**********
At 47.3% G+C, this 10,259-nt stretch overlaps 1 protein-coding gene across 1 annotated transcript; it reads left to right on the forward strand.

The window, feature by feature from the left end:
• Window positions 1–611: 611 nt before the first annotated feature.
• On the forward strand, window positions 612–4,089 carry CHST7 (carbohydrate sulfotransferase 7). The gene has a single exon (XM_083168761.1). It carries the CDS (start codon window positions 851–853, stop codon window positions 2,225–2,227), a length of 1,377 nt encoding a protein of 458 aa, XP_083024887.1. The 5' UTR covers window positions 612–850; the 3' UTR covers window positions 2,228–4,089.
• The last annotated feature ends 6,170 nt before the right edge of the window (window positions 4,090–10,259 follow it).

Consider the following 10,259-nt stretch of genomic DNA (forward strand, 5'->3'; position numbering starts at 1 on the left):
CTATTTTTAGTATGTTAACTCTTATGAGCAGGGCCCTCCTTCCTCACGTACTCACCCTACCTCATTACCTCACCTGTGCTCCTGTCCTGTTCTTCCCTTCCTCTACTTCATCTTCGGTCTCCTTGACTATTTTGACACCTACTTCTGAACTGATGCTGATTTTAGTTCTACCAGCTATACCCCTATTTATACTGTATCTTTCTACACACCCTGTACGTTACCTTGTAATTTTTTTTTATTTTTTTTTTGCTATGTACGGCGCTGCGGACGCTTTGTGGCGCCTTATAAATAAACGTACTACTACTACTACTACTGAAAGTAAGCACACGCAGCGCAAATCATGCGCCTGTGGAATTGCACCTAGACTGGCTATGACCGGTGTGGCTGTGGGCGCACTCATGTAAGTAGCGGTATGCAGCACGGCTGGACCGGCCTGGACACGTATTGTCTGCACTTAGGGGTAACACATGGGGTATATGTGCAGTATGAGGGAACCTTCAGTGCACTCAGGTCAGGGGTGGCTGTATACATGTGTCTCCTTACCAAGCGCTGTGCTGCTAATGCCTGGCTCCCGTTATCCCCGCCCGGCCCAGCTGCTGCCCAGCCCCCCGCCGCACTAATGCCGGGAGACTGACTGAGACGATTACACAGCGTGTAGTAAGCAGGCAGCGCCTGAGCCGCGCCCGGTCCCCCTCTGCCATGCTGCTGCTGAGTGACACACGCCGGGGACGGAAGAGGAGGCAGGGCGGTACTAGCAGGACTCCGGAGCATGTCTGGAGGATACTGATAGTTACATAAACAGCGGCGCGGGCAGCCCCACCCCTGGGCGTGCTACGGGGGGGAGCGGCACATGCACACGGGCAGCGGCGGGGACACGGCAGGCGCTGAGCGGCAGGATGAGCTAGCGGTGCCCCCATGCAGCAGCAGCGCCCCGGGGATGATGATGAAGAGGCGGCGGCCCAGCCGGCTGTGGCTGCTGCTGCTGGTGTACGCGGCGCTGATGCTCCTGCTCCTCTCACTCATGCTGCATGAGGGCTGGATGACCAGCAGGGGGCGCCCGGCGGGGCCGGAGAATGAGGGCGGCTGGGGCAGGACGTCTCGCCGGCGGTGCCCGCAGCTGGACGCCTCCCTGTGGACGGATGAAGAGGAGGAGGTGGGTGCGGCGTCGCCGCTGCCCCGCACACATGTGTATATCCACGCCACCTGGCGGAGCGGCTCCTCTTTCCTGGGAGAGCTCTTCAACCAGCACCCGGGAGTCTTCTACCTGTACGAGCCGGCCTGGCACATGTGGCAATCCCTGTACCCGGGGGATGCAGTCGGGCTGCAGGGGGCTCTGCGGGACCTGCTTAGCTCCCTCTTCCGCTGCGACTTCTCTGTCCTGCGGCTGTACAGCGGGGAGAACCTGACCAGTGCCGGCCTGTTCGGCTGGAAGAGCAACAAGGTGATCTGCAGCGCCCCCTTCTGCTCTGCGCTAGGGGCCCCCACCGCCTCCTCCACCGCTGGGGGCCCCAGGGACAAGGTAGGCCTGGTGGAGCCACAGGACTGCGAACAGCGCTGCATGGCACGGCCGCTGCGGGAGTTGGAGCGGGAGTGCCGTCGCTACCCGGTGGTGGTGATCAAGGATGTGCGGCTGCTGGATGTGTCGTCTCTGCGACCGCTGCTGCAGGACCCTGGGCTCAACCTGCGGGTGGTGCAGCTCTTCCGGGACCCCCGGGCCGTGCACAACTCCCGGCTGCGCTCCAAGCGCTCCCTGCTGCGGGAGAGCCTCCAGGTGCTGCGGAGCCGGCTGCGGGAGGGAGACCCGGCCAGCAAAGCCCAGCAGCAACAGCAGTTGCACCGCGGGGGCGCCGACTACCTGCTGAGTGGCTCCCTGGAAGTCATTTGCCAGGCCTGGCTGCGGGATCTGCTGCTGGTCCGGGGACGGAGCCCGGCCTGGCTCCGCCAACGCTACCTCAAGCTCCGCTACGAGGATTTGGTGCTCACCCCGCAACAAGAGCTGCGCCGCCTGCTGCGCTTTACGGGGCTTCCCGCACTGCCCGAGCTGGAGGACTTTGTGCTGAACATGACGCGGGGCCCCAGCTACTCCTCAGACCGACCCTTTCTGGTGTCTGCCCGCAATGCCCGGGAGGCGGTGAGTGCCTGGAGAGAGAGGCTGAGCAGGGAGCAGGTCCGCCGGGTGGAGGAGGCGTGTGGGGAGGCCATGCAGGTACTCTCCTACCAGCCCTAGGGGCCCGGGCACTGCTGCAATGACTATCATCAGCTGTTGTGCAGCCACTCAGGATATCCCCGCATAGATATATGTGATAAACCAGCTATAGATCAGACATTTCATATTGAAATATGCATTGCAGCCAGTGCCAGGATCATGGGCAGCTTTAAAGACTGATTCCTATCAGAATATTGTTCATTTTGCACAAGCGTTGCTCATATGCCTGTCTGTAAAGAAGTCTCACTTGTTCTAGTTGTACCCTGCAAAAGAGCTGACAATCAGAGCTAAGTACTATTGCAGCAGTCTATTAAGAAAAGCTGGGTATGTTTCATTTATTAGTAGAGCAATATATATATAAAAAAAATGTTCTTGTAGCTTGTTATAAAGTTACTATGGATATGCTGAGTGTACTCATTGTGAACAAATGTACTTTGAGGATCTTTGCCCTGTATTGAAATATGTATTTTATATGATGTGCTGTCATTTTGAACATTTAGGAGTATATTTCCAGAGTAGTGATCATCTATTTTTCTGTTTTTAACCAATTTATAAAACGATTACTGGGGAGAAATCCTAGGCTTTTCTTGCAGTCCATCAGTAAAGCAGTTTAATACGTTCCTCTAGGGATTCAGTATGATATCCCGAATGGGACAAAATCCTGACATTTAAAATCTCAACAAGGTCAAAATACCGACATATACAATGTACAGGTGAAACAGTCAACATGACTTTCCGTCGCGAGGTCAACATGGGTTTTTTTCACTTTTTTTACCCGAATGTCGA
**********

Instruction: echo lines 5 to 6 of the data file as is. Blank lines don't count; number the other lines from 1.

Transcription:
• The last annotated feature ends 6,170 nt before the right edge of the window (window positions 4,090–10,259 follow it).

Consider the following 10,259-nt stretch of genomic DNA (forward strand, 5'->3'; position numbering starts at 1 on the left):